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Gantt Chart in Project Management: Definition & Examples

Instructor: Lucinda Stanley

Lucinda has taught business and information technology and has a PhD in Education.

In this lesson we will explore the uses of Gantt charts in project management. We will learn what a Gantt chart is, a little of its history, and see an example of a simple Gantt chart in use.

Gantt Chart in Project Management

Are you in charge of putting together an event for your organization? Are you overwhelmed by the scope of the project and wonder how are you going to keep everything that has to be done, straight and on track?

This can be a problem, but there are tools that you can use to help you manage these large projects. One of the most commonly used tools for project management is the Gantt chart.

Gantt Chart
Gantt Chart

What is a Gantt Chart?

A Gantt chart is a simple to use framework that shows a visual representation of large projects, broken into smaller pieces or activities with each of these activities spread out over time.

A Gantt chart shows at a glance, what the individual activities are, when each one should begin and end, if there is any overlap between activities, and how the project can be completed within a given time limit.

Typical uses for a Gantt chart include: developing a software prototype, planning a large event, and writing a multi-departmental report.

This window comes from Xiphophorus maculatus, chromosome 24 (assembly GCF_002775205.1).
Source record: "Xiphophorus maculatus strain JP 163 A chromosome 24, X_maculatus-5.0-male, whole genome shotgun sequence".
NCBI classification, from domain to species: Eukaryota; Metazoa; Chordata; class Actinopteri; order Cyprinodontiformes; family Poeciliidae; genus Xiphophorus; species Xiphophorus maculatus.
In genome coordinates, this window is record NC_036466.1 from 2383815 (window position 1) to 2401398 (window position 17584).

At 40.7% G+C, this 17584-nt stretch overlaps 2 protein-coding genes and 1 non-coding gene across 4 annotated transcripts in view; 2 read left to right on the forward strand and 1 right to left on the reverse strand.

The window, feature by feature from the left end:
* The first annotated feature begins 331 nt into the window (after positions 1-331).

History

Gantt charts have been around for a while. Karol Adamiecki developed the first one in the mid 1890's in Poland, to help him manage large engineering projects at the steelworks he managed. In the mid 1910's, Henry Gantt, an American engineer, developed a similar framework as part of his consulting business. They became more widely used, and ultimately were named after Mr. Gantt.

Advantages and Disadvantages

One of the major advantages of Gantt charts is the ability to monitor the progress of a large project. Some other advantages for using a Gantt chart are:

  • Communication: An updated Gantt chart can show at a glance how the project is progressing, which could eliminate the need for multiple meetings to share the same information.
  • Motivation: Seeing the big picture of a project and where it stands, can motivate the project team to push for completion. The team won't get bogged down in figuring out what comes next.
  • Flexibility: It is easy to make alterations to a Gantt chart once a project has begun.
  • Efficiency: Knowing in advance all the activities that go into a large project can allow more efficient use of time - other activities can be begun while waiting for responses or feedback from other team members.

One major disadvantage in using Gantt charts in project management is that the chart can become too detailed and thus, cumbersome. Managing the Gantt chart becomes a project in and of itself. Another major disadvantage is that Gantt charts don't show priorities. It is difficult to indicate a high priority activity versus an activity that would be nice to have, if there is sufficient time. It is also difficult to indicate in a Gantt chart the costs that are associated with the project as a whole, or the individual activities.

A Gantt Chart Example

Gantt charts can be created using specific project management software such as Smartsheet. They can also be created using simple word processing or spreadsheet software such as Microsoft Word or Excel.

No matter what program you use, or even if you're using just a sheet of paper, the process will be the same. The first step is to analyze the project to determine the best way to divide the project into smaller activities, and then to assign an amount of time that each activity is expected to take.

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